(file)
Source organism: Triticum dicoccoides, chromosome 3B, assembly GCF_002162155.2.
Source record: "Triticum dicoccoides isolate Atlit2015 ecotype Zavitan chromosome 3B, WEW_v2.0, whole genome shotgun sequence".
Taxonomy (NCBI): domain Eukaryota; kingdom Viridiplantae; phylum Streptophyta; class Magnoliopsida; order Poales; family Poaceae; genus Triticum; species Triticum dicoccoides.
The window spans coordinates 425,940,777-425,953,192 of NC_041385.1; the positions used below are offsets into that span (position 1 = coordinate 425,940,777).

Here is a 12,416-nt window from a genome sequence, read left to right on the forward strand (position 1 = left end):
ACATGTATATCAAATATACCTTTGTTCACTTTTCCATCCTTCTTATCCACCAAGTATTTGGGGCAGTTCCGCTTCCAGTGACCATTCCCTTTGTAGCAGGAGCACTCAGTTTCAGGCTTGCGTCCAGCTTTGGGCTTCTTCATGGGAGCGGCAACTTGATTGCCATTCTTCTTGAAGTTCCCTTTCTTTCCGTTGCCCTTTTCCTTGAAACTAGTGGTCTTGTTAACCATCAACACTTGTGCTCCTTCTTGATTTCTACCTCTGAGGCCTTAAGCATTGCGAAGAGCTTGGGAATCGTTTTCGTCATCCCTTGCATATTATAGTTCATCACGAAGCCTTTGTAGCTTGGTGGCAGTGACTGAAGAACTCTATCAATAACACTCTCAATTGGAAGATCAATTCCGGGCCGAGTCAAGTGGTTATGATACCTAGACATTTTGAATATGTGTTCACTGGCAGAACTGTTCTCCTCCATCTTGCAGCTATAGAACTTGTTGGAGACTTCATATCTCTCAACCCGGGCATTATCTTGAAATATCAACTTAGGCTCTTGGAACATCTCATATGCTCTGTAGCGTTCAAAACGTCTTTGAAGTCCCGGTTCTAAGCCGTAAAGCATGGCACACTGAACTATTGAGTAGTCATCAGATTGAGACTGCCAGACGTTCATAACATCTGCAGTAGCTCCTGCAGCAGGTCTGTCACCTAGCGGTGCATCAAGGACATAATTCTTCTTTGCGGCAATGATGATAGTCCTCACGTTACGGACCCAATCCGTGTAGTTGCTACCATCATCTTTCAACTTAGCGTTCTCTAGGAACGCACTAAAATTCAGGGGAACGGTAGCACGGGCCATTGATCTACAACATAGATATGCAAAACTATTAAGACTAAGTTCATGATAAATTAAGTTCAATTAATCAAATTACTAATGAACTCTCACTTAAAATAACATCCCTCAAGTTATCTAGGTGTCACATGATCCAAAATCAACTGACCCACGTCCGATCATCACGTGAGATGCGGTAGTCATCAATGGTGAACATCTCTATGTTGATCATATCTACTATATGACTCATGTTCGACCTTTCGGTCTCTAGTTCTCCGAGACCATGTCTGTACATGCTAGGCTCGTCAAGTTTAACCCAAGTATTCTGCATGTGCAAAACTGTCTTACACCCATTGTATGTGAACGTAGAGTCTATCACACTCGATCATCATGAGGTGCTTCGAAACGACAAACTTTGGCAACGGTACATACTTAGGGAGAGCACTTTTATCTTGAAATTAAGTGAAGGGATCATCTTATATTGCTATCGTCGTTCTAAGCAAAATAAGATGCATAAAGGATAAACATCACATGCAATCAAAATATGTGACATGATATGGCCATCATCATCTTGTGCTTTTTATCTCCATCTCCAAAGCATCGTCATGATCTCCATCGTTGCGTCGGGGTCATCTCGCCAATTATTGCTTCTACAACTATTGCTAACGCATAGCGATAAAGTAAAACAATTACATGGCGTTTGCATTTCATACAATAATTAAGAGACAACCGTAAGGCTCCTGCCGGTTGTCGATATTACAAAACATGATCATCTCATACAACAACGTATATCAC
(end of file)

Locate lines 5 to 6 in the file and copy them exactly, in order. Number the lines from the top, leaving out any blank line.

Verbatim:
Here is a 12,416-nt window from a genome sequence, read left to right on the forward strand (position 1 = left end):
ACATGTATATCAAATATACCTTTGTTCACTTTTCCATCCTTCTTATCCACCAAGTATTTGGGGCAGTTCCGCTTCCAGTGACCATTCCCTTTGTAGCAGGAGCACTCAGTTTCAGGCTTGCGTCCAGCTTTGGGCTTCTTCATGGGAGCGGCAACTTGATTGCCATTCTTCTTGAAGTTCCCTTTCTTTCCGTTGCCCTTTTCCTTGAAACTAGTGGTCTTGTTAACCATCAACACTTGTGCTCCTTCTTGATTTCTACCTCTGAGGCCTTAAGCATTGCGAAGAGCTTGGGAATCGTTTTCGTCATCCCTTGCATATTATAGTTCATCACGAAGCCTTTGTAGCTTGGTGGCAGTGACTGAAGAACTCTATCAATAACACTCTCAATTGGAAGATCAATTCCGGGCCGAGTCAAGTGGTTATGATACCTAGACATTTTGAATATGTGTTCACTGGCAGAACTGTTCTCCTCCATCTTGCAGCTATAGAACTTGTTGGAGACTTCATATCTCTCAACCCGGGCATTATCTTGAAATATCAACTTAGGCTCTTGGAACATCTCATATGCTCTGTAGCGTTCAAAACGTCTTTGAAGTCCCGGTTCTAAGCCGTAAAGCATGGCACACTGAACTATTGAGTAGTCATCAGATTGAGACTGCCAGACGTTCATAACATCTGCAGTAGCTCCTGCAGCAGGTCTGTCACCTAGCGGTGCATCAAGGACATAATTCTTCTTTGCGGCAATGATGATAGTCCTCACGTTACGGACCCAATCCGTGTAGTTGCTACCATCATCTTTCAACTTAGCGTTCTCTAGGAACGCACTAAAATTCAGGGGAACGGTAGCACGGGCCATTGATCTACAACATAGATATGCAAAACTATTAAGACTAAGTTCATGATAAATTAAGTTCAATTAATCAAATTACTAATGAACTCTCACTTAAAATAACATCCCTCAAGTTATCTAGGTGTCACATGATCCAAAATCAACTGACCCACGTCCGATCATCACGTGAGATGCGGTAGTCATCAATGGTGAACATCTCTATGTTGATCATATCTACTATATGACTCATGTTCGACCTTTCGGTCTCTAGTTCTCCGAGACCATGTCTGTACATGCTAGGCTCGTCAAGTTTAACCCAAGTATTCTGCATGTGCAAAACTGTCTTACACCCATTGTATGTGAACGTAGAGTCTATCACACTCGATCATCATGAGGTGCTTCGAAACGACAAACTTTGGCAACGGTACATACTTAGGGAGAGCACTTTTATCTTGAAATTAAGTGAAGGGATCATCTTATATTGCTATCGTCGTTCTAAGCAAAATAAGATGCATAAAGGATAAACATCACATGCAATCAAAATATGTGACATGATATGGCCATCATCATCTTGTGCTTTTTATCTCCATCTCCAAAGCATCGTCATGATCTCCATCGTTGCGTCGGGGTCATCTCGCCAATTATTGCTTCTACAACTATTGCTAACGCATAGCGATAAAGTAAAACAATTACATGGCGTTTGCATTTCATACAATAATTAAGAGACAACCGTAAGGCTCCTGCCGGTTGTCGATATTACAAAACATGATCATCTCATACAACAACGTATATCAC